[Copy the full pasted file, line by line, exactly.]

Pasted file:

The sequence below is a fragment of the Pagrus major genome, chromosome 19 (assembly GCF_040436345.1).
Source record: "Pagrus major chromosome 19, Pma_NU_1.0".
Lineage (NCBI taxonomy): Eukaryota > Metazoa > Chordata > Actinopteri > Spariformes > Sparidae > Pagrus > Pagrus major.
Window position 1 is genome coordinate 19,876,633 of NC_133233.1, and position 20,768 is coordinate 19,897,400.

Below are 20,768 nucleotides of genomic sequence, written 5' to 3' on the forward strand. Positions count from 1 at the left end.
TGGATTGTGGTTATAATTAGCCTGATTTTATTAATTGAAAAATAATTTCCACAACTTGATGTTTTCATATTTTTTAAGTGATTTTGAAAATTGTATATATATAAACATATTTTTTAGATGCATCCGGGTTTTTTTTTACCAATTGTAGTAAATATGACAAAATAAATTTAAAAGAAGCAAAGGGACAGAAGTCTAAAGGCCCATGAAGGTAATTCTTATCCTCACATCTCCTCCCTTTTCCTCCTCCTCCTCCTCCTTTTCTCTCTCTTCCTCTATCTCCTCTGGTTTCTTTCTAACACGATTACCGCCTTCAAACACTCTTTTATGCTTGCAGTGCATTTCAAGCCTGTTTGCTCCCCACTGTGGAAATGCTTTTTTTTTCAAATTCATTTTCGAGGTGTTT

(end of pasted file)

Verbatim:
The sequence below is a fragment of the Pagrus major genome, chromosome 19 (assembly GCF_040436345.1).
Source record: "Pagrus major chromosome 19, Pma_NU_1.0".
Lineage (NCBI taxonomy): Eukaryota > Metazoa > Chordata > Actinopteri > Spariformes > Sparidae > Pagrus > Pagrus major.
Window position 1 is genome coordinate 19,876,633 of NC_133233.1, and position 20,768 is coordinate 19,897,400.

Below are 20,768 nucleotides of genomic sequence, written 5' to 3' on the forward strand. Positions count from 1 at the left end.
TGGATTGTGGTTATAATTAGCCTGATTTTATTAATTGAAAAATAATTTCCACAACTTGATGTTTTCATATTTTTTAAGTGATTTTGAAAATTGTATATATATAAACATATTTTTTAGATGCATCCGGGTTTTTTTTTACCAATTGTAGTAAATATGACAAAATAAATTTAAAAGAAGCAAAGGGACAGAAGTCTAAAGGCCCATGAAGGTAATTCTTATCCTCACATCTCCTCCCTTTTCCTCCTCCTCCTCCTCCTTTTCTCTCTCTTCCTCTATCTCCTCTGGTTTCTTTCTAACACGATTACCGCCTTCAAACACTCTTTTATGCTTGCAGTGCATTTCAAGCCTGTTTGCTCCCCACTGTGGAAATGCTTTTTTTTTCAAATTCATTTTCGAGGTGTTT